A flood expert addresses five myths about floods and this includes the idea that a 500 year flood only happens once every 500 years:
Myth No. 3A “100-year flood” is a historic, once-in-a-century disaster.
Describing floods in terms of “100-year,” “500-year” and “1,000-year” often makes people think the disaster was the most severe to occur in that time frame — as encapsulated by President Trump’s tweet calling Harvey a “once in 500 year flood!” He’s not alone. When researchers from the University of California at Berkeley surveyed residents in Stockton, Calif., about their perceived flood risk, they found that although 34 percent claimed familiarity with the term “100-year flood,” only 2.6 percent defined it correctly. The most common responses were some variation of “A major flood comes every 100 years — it’s a worst-case scenario’’ and ‘‘According to history, every 100 years or so, major flooding has occurred in the area and through documented history, they can predict or hypothesize on what to expect and plan accordingly and hopefully correct.”
In fact, the metric communicates the flood risk of a given area : A home in a 100-year flood plain has a 1 percent chance of flooding in a given year. In 2018, Ellicott City, Md., experienced its second 1,000-year flood in two years, and with Harvey, Houston faced its third 500-year flood in three years.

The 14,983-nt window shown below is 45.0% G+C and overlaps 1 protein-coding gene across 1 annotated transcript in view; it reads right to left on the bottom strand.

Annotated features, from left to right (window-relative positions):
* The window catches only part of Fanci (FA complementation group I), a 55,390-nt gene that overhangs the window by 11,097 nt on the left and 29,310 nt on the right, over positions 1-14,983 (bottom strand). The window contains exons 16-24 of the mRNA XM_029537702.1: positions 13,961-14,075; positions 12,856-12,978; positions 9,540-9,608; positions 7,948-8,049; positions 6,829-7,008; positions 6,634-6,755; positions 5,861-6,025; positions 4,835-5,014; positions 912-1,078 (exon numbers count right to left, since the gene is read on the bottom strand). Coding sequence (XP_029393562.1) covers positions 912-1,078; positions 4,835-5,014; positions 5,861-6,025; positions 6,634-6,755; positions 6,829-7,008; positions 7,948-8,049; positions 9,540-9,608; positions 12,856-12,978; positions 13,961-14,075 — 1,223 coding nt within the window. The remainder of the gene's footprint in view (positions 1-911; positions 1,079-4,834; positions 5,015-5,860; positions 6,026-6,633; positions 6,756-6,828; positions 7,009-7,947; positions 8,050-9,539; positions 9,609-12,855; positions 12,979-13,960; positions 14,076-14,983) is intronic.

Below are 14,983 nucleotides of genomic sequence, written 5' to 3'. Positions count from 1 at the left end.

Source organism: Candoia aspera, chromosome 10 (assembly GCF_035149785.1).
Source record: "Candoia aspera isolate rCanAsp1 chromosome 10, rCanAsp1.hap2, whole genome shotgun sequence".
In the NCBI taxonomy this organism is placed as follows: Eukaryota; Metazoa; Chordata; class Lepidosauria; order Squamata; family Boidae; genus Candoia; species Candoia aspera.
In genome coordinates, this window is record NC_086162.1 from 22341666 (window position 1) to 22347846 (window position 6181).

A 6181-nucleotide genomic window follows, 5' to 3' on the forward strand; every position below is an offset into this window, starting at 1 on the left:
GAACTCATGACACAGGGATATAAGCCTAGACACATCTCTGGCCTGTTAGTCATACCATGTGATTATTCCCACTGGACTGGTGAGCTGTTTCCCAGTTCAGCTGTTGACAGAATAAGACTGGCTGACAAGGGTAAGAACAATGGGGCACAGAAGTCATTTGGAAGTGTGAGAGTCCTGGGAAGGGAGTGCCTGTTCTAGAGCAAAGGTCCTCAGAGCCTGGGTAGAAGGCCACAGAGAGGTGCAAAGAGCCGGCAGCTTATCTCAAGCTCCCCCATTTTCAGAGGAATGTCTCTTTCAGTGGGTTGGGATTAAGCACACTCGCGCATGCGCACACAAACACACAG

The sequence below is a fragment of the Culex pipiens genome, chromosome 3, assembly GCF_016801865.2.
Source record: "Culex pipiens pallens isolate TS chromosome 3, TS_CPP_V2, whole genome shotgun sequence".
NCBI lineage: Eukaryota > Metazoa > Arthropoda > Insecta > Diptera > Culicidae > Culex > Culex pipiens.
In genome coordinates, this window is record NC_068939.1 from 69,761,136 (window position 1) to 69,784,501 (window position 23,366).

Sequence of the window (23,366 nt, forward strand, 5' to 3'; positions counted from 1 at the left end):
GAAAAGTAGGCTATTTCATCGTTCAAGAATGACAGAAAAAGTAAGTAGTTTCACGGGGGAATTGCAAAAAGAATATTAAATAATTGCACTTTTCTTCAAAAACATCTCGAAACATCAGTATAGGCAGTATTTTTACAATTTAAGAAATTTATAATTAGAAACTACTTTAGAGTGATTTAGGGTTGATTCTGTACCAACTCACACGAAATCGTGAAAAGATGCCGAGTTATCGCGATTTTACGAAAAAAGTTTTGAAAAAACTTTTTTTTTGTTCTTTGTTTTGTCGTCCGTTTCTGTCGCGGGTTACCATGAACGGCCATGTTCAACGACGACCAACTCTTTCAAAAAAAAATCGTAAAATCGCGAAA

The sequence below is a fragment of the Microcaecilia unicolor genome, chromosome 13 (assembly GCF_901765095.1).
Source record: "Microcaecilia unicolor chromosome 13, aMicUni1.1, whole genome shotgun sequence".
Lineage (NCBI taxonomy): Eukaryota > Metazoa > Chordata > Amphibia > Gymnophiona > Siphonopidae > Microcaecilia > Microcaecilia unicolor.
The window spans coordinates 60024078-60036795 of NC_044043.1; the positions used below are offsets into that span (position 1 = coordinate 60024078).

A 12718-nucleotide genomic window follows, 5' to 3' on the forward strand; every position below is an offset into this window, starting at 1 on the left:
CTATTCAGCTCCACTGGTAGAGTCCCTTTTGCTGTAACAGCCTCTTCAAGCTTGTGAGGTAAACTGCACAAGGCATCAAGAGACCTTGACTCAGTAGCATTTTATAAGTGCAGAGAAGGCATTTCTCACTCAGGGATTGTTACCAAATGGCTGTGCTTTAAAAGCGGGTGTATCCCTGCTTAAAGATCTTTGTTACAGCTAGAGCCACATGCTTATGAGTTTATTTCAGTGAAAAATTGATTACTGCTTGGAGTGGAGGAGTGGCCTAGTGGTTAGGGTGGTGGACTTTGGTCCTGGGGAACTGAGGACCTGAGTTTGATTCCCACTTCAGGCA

That risk constantly changes, because of factors such as the natural movement of rivers, the development of new parcels of land, and climate change’s influence on rainfall, snowmelt, storm surges and sea level. “Because of all the uncertainty, a flood that has a 1 percent annual risk of happening has a high water mark that is best described as a range, not a single maximum point,” according to FiveThirtyEight.
I am not surprised that the majority of respondents in the cited survey got this wrong because I have never heard it explained this way. Either way, the general idea still seems to hold: the major flooding/storm/disaster is relatively rare and the probability is low in a given year that the major problem will occur.
Of course, that does not mean that there is no risk or that residents couldn’t experience multiple occurrences within a short time period (though this is predicted to be rare). Low risk events seem to flummox people when they do actually happen. Furthermore, as noted above, conditions can change and the same storms can create more damage depending on development changes.
So if this commonly used way of discussing risk and occurrences of natural disasters is not effective, what would better communicate the idea to local residents and leaders? Would it be better to provide the percent risk of flooding each year?